Our sample was the equity companies in UK pound which have been available for ten years from 1998 till 2007 from the DataStream. The total number of available sample companies amounted to 590 out of 691 companies (85.38%) divided into 14 sectors.

The standardized free cash flow (SFCF) has been calculated by using excel sheets for all companies in our sample and for each sector. Then, the means and standard deviation for the market in general and for each individual sector were calculated. This has been followed by running one-sample t test by using SPSS.

We find that UK companies in general will not follow residual dividend as a cash dividend and all other individual sectors except bank and insurance which do follow residual dividend policy.

This chapter is organized as follows: Section 4-2 is a review of previous studies, followed by Section 4-3 will be dedicated to methodology and variables. The details of the statistical sample will be included in Section 4-4. The results and discussion of these results would be in Section 4-5 and 4-6, while the last section will be devoted to conclusions together with a summary section (4-6).

4-2 Prior studies

The development of management and finance sciences and intellectual schools of thought led to a mismatch in visions about adopting some financial decisions and policies. Today, researchers cannot seem to agree unequivocally on a particular topic, or more accurately the impact of those financial decisions and policies on the market value of the company, despite some researchers have suggested that dividend policy has affected the market value (as was discussed in the previous chapter). However, others deny this effect and confirm that dividend policy has no effect on the market value; the real impact, according to them, is attributed to the investment policy.

In this respect, Miller and Modigliani (1961) in their seminal study in 1961 confirm that the dividends policy has no effect on the market value under the conditions and assumptions of the efficient market in terms of providing information to all shareholders at the same time, no taxes and no transaction costs. This is called the Irrelevance theory which means that there is no link between dividend policy and market value. The study reported that the value of the company is not affected by dividends; the real influence comes instead from the investment policy being the company’s earnings generator.

Fama study (1974) sought to test the presence of the mutual relationship between the dividends decision and the investment decision. The results arrived at was consistent with M&M study, as the investment decision taken, from time to time, by the efficient market is separate from the dividends decision and the two decision are independent.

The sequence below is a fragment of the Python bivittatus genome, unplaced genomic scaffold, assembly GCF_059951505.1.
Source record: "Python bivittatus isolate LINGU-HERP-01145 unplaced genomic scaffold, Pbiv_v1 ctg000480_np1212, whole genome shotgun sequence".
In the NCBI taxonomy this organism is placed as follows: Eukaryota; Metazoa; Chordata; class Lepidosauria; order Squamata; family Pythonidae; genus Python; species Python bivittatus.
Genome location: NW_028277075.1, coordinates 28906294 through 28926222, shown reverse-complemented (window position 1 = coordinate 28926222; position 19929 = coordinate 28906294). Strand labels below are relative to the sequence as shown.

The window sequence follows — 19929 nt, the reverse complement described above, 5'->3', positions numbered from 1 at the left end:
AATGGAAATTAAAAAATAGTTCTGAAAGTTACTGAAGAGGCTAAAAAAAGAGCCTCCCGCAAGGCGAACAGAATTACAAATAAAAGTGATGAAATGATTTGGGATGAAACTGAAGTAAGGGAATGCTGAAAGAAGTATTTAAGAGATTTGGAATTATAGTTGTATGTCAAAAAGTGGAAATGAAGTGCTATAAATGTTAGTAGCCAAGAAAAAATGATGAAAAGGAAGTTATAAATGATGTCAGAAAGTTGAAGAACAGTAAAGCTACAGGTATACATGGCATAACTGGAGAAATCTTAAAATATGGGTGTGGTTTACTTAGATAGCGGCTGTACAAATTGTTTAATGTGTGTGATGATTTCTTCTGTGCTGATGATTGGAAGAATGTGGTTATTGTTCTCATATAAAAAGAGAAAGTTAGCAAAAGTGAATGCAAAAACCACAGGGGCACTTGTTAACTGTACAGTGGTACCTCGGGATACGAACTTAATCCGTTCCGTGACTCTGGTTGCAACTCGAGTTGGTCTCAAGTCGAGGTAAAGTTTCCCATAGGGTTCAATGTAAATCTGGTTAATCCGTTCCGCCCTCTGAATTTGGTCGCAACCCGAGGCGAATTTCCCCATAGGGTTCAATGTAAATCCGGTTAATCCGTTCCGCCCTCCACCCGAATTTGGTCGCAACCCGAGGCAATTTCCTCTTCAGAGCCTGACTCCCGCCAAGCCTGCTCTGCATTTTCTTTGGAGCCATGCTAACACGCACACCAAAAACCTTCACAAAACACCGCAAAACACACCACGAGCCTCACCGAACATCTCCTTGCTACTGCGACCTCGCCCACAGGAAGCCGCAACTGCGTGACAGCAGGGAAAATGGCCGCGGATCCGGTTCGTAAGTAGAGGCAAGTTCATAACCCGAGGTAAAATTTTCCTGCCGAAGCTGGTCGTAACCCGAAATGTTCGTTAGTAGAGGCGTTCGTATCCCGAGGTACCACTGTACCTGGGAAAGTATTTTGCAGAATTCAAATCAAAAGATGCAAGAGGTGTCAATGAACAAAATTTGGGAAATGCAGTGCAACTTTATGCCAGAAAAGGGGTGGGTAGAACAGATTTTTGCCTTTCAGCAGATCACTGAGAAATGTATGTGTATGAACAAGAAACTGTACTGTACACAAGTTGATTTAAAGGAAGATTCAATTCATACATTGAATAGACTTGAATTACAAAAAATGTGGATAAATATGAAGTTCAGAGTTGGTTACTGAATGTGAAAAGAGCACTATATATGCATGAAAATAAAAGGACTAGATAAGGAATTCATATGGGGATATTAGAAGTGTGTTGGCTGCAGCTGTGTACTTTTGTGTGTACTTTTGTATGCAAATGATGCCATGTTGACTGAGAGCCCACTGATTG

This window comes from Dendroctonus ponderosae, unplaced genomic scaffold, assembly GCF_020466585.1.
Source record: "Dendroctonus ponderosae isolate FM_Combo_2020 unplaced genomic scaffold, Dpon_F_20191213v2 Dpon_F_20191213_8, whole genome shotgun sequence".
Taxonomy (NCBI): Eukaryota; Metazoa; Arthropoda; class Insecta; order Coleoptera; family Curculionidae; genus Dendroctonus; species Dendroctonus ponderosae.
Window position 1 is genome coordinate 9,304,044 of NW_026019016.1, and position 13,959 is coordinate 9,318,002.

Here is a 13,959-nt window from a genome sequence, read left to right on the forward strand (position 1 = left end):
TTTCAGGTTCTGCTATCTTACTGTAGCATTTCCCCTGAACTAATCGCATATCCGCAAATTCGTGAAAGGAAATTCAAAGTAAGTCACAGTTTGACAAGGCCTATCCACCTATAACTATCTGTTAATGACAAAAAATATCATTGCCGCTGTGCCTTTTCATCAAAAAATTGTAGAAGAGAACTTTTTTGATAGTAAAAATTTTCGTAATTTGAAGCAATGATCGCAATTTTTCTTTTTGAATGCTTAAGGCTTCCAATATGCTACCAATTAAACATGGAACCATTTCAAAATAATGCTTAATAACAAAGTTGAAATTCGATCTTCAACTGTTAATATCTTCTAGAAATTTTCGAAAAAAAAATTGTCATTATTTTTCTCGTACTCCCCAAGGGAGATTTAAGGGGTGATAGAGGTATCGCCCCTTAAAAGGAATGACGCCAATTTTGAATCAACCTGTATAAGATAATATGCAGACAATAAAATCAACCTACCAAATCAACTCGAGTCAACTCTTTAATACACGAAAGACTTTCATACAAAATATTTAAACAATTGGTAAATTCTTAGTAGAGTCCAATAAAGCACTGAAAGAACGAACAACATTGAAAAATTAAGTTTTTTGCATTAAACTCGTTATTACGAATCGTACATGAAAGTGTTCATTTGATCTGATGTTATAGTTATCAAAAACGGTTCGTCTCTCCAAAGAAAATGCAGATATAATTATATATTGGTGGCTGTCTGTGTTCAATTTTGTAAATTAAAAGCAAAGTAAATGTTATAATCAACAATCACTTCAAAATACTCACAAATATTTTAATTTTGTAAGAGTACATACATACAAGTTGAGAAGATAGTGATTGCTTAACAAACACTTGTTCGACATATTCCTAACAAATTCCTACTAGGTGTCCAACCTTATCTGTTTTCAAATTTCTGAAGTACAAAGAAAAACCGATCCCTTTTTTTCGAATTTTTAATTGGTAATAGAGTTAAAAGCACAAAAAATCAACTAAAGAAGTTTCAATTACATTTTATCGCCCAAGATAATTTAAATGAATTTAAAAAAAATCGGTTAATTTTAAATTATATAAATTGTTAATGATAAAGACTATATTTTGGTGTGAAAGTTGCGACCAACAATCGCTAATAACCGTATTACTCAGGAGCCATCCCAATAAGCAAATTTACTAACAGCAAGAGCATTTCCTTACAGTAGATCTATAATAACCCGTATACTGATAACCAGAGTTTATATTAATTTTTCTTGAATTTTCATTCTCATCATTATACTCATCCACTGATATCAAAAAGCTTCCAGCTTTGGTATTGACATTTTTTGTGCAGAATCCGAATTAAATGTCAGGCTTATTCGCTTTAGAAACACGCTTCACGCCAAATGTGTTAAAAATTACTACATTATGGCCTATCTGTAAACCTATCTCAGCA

However, in spite of that, some researchers (see: Kalay and Loewenstein 1986; Impson 1997; Doron and Ziv 2001) say that the dividends decision assumes a special importance as it is used by the management to send information to shareholders about their company status and the future expected earnings within the concept of signal theory (referred to in the second chapter), regardless of investment decision. The two decisions are separated.

In his study, therefore, Partington (1985) pointed to three types of dividends policy: first, the residual dividends policy meaning that cash dividends should be resorted to only after exhausting all the investment opportunities available to the company. In other words, priority must be given to the investment decision in allocating available funds. The second is the independence of the dividend policy, regardless of the investment and finance policies. The third type follows neither the residuals nor the independent dividend policy.

Partington found that there is a separation between the dividends decision and the investment decision, as companies finance their investments and projects from the surplus of cash distributions and cover the shortage funds requirements from loans or the issuance of new shares. In other words, the dividend decision is of the second type (independent decision). Companies, on their part, do not follow the residual dividends policy as a dividend policy.

Loderer’s study (1989) dealt with investment, finance and dividend decisions, where he discussed the idea of paying dividends in the case of corporate debts. The study aimed to verify this phenomenon regarding U.S. companies through two scenarios: first, do these companies seek to pay dividends and finance the required funds for investment and dividends; second, the companies seek to raise the leverage target and pay for dividends the funds which are not required for investment.

The study discussed which decision comes first, the dividend decision or the finance decision. In other words, does the dividend decision precede the finance decision or does it follow to be as a residual? The study asked if there is a "pure" residual dividends policy or not to implement it strictly.